AOL has filed three civil lawsuits against major phishing gangs, seeking $18m (about £10m) from the groups, the company said yesterday.

AOL, using a Virginia antiphishing law adopted in July 2005, filed the lawsuits against several phishing groups in US District Court for the Eastern District of Virginia, in Alexandria. The lawsuits also cite federal law focusing on trademark and antispam rules.

The company accuses several phishing organisations of sending AOL and CompuServe members email messages attempting to trick and lure them to fake websites intended to look like the sites of legitimate companies. The phishing scams try to fool web users into giving up their personal information, such as AOL screen names, passwords and credit card information.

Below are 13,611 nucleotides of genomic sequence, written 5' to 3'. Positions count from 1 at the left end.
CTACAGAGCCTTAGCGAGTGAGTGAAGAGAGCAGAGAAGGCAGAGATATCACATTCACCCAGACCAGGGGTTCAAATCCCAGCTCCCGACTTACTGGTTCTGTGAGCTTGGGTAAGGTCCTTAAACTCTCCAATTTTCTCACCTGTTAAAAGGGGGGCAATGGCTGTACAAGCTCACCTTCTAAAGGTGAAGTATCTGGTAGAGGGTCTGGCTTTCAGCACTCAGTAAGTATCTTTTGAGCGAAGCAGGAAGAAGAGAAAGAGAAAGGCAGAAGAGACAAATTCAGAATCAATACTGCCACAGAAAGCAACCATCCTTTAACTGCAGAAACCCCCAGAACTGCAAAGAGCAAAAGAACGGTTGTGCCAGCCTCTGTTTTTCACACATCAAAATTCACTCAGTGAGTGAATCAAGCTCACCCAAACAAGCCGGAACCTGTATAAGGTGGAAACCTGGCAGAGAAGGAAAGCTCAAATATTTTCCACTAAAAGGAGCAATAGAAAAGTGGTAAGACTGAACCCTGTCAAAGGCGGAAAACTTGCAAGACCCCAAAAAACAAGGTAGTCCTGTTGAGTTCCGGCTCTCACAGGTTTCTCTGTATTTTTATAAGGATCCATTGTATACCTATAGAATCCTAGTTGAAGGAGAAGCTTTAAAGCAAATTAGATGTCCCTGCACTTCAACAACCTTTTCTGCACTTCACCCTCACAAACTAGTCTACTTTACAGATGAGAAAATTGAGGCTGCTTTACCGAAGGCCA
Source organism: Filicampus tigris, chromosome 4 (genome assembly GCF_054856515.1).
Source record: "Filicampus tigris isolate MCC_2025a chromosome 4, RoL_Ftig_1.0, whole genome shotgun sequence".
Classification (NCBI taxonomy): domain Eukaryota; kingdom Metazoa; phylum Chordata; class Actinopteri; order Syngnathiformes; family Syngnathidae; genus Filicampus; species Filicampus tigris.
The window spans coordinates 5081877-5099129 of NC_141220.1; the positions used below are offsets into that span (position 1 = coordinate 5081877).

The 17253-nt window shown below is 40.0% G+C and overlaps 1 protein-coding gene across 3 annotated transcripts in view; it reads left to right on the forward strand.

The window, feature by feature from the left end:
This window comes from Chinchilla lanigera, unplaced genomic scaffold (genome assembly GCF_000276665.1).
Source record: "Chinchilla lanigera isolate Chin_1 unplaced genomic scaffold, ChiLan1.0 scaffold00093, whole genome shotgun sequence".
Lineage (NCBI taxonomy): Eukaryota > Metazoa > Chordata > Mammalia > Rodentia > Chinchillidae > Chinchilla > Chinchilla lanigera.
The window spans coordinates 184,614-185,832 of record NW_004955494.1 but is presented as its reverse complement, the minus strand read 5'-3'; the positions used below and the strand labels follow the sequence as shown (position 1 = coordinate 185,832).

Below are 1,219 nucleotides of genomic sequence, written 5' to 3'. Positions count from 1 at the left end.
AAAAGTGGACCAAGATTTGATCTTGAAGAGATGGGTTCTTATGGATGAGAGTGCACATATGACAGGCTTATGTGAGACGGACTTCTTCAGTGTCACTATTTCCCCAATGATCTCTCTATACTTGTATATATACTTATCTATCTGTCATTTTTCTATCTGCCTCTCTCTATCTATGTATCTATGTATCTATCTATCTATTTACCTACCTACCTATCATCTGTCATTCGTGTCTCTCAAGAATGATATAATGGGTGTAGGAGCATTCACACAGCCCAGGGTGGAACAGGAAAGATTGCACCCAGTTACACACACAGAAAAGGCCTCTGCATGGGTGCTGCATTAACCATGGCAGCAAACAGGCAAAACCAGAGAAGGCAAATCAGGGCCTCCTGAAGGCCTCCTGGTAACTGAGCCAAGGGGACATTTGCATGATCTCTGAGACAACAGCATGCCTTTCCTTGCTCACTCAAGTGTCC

The scams targeted customers' personal information linked to several companies, including AOL, the company said.

AOL has collected tens of thousands of examples of email messages transmitted by what the company called phishing gangs, it said. The company did not identify the gangs or give their locations. A telephone message seeking further information from an AOL representative was not immediately returned.

Phishing scams are a serious problem, AOL said. The US Internal Revenue Service is warning of widespread phishing email scans as tax filing deadlines near. The Anti-Phishing Working Group found nearly 50,000 phishing websites created last year; more than 7,000 in December alone, the company noted.